On January 1, 1904, Father Bernard Lee because Parish Priest until July 1, 1907. He accomplished much during his stay. He replaced the old frame rectory with a new 12 room brick rectory and a new brick school for the parish. He also did the first extensive room renovation to the auditorium of the church. Large pillars and arches were added to support the roof when shearing actions were noted in the south wall. A coach house was also built during this time, and the Dominican Sisters were moved to the old frame rectory where they stayed until the 1970s when Father Shea built a new rectory and convent.
Father Joseph Driscoll came to St. Francis in 1907 until 1914. He had a very quiet residency.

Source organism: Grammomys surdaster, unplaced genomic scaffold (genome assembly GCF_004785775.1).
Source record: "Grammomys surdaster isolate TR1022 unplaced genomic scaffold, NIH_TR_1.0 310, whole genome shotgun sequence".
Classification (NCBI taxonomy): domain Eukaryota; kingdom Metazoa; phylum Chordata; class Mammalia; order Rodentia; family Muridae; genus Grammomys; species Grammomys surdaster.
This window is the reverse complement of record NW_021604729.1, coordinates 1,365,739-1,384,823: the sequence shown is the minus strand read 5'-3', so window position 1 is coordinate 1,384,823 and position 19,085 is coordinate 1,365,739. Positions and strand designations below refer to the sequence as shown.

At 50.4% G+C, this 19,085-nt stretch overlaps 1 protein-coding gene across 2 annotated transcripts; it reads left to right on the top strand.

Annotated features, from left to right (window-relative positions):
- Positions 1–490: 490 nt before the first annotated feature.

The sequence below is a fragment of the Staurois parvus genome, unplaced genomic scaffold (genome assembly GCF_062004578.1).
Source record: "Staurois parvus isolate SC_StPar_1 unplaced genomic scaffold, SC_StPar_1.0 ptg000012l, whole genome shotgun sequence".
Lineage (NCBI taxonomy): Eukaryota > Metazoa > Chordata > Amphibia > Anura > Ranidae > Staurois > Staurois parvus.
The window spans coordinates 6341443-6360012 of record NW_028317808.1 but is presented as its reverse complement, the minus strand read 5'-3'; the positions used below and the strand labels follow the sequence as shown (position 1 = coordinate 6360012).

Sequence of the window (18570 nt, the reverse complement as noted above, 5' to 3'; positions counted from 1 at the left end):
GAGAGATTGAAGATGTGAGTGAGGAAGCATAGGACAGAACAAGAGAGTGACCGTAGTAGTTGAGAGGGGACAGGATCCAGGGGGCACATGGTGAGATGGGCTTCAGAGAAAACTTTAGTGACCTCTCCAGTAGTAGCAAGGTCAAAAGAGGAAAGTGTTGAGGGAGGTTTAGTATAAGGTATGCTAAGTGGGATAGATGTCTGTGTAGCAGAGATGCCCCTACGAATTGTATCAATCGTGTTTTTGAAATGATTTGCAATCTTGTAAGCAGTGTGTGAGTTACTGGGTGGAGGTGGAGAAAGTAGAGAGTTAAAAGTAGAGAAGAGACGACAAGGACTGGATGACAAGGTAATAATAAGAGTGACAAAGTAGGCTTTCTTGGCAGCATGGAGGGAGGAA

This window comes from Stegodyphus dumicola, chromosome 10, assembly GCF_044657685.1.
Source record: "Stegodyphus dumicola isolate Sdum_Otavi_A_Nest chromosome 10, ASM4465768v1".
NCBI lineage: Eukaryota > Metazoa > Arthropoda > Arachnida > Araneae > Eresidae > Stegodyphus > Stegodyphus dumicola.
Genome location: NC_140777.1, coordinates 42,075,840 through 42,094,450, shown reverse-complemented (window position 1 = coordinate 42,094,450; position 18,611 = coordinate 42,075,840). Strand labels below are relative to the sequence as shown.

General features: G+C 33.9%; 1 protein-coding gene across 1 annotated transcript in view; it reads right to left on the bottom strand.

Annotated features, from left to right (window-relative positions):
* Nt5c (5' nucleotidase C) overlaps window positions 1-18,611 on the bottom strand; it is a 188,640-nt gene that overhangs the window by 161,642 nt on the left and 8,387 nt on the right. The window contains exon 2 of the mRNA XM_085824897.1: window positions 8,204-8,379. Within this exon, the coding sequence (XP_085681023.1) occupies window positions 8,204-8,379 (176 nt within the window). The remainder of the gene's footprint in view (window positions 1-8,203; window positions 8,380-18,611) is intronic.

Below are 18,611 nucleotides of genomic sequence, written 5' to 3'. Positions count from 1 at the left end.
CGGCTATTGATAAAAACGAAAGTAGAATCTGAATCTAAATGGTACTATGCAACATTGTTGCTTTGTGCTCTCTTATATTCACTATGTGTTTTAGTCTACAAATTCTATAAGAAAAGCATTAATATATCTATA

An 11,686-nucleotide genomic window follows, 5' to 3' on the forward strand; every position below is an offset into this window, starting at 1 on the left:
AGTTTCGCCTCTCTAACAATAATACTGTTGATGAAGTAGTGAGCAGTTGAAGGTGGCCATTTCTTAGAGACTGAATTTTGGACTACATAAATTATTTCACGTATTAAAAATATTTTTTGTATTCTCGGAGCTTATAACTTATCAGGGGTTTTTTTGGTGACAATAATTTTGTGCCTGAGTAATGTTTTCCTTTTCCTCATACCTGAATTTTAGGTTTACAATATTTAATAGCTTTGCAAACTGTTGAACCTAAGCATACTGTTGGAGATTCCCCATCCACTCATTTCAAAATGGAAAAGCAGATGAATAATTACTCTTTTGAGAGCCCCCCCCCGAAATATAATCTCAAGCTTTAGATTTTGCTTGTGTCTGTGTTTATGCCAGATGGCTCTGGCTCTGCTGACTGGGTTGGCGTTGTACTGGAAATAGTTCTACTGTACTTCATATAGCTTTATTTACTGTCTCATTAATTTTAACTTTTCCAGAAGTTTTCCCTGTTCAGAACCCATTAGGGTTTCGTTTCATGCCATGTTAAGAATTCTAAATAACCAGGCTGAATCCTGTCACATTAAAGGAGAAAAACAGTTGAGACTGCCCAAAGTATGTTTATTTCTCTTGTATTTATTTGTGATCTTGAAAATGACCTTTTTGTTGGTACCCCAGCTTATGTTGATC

In October of 1914, Father John. J. Clancy came to St. Francis to assume the task of paying off a large debt and remained for 53 years until his death on November 16, 1967. During this time, the bell tower became weather weakened and there was talk of its being removed. Cost of renovation was believed to be prohibitive. This became common knowledge around town and Attorney Theodore Chapman wrote to Father Clancy that the removal of the tower was a concern of the entire community. To impress upon Father Clancy his earnest concern he offered to pay the entire cost of the renovation if parish funds were not enough. Mr. Chapman was not a member of St. Francis but he contributed much financial help, and in 1944 Joseph G. McDaniels, a member of the parish, undertook and completed the rebuilding and painting of the English Gothic tower and belfry with its 3,000 pound bell. He took great pride in doing this which was refused by large St. Louis firms because of the possible dangers involved. Father Clancy had the roofs of the church and school roofed with slate as they were originally.